UNITED NATIONS, N.Y. (Nov. 6)
Reports that the United States was moving toward the Arab position in the Mideast deadlock were circulating here today but the official spokesman of the U.S. Mission would neither confirm nor deny them.
The New York Times reported today that the Nixon Administration was awaiting a definitive Soviet statement concurring with basic guidelines for a settlement that have “emerged in a long series of confidential talks between Joseph J. Sisco, the Assistant Secretary of State for Near Eastern Affairs, and Anatoly F. Dobrynin, the Soviet Ambassador to the U.S.
The Times also reported that both super-powers were nearing an agreement on principles for a peace settlement to be negotiated between Israel and the Arabs. One U.S. official was quoted as saying that the coming week “will be a watershed–one way or the other” in the peacemaking efforts.
According to reports here, if Soviet concurrence is forthcoming, the new guidelines would be placed before the Big Four Ambassadors in secret talks that are expected to resume here in Mid-November. John M. Stuart, the official, U.S. Mission spokesman, said he would neither confirm nor deny the reports and that reports that the Washington consultations had reached a “watershed” level were “largely speculative.”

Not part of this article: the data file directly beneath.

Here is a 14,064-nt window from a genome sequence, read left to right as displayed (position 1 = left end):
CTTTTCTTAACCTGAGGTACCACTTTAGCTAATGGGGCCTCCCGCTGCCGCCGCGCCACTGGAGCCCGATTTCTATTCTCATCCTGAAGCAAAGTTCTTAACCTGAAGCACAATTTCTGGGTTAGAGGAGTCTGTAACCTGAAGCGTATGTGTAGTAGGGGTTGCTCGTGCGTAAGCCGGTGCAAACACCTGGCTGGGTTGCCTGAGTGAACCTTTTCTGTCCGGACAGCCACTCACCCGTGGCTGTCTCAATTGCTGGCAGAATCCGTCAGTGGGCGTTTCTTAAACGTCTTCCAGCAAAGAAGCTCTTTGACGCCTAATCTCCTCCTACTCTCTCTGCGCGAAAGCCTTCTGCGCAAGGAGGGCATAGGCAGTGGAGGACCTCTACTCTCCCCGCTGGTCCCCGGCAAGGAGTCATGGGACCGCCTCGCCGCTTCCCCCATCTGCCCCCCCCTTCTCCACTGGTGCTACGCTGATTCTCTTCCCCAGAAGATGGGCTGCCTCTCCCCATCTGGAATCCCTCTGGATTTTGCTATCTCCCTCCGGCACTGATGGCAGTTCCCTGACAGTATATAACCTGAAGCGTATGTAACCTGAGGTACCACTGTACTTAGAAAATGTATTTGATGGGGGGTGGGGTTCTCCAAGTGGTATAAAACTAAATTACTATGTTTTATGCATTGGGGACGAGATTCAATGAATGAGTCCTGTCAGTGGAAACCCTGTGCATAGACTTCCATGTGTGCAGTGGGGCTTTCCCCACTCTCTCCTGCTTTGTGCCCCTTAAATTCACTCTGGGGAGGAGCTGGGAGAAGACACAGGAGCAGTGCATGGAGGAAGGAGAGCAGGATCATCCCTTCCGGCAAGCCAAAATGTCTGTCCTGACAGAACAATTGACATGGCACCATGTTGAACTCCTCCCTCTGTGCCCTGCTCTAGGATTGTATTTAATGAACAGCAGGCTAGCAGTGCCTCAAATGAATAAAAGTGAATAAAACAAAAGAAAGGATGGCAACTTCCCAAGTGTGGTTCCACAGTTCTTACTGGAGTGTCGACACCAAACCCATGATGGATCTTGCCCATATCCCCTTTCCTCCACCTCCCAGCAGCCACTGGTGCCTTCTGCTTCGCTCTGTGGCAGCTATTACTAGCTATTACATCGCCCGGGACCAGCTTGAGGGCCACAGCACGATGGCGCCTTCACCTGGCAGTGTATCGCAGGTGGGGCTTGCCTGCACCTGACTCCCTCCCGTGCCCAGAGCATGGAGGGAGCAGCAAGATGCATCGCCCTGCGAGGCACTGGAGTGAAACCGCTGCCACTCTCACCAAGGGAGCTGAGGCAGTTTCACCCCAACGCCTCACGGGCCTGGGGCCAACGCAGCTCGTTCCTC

Formal official statements issued at the UN and in Washington said: “For the past several weeks, we have been trying to develop common formulations for a joint document which will provide a basis for Ambassador Gunnar V. Jarring’s (the UN Mideast envoy) renewal of contacts with the parties. That process has moved ahead and is continuing. In the course of the process, there have been some new formulations which are now being discussed.”
GUIDELINES CALL FOR ARAB COMMITMENT TO CONCLUDE BINDING AND LASTING PEACE
The Times reported that the guidelines were understood to include the following:
Israel and the Arab states would determine a detailed settlement by themselves, negotiating under a formula like one that brought the sides together in 1949 armistice talks on the island of Rhodes;
The Arabs would formally state their intention to conclude a “binding and lasting peace” to replace the armistice. Israel would agree to a detailed timetable for withdrawal of her forces from occupied territories to new frontiers that the parties in the area would agree upon.
An internationally constituted military force would be set up in the area as a buffer along the negotiated frontiers, with its presence to be controlled and guaranteed by the major powers.
The State Department maintains that the content of the Sisco-Dobrynin discussions has not been “leaked” and that “premature leakage” might cause the Arabs and Israelis to reject any peace formulas before they are presented to the Big Four.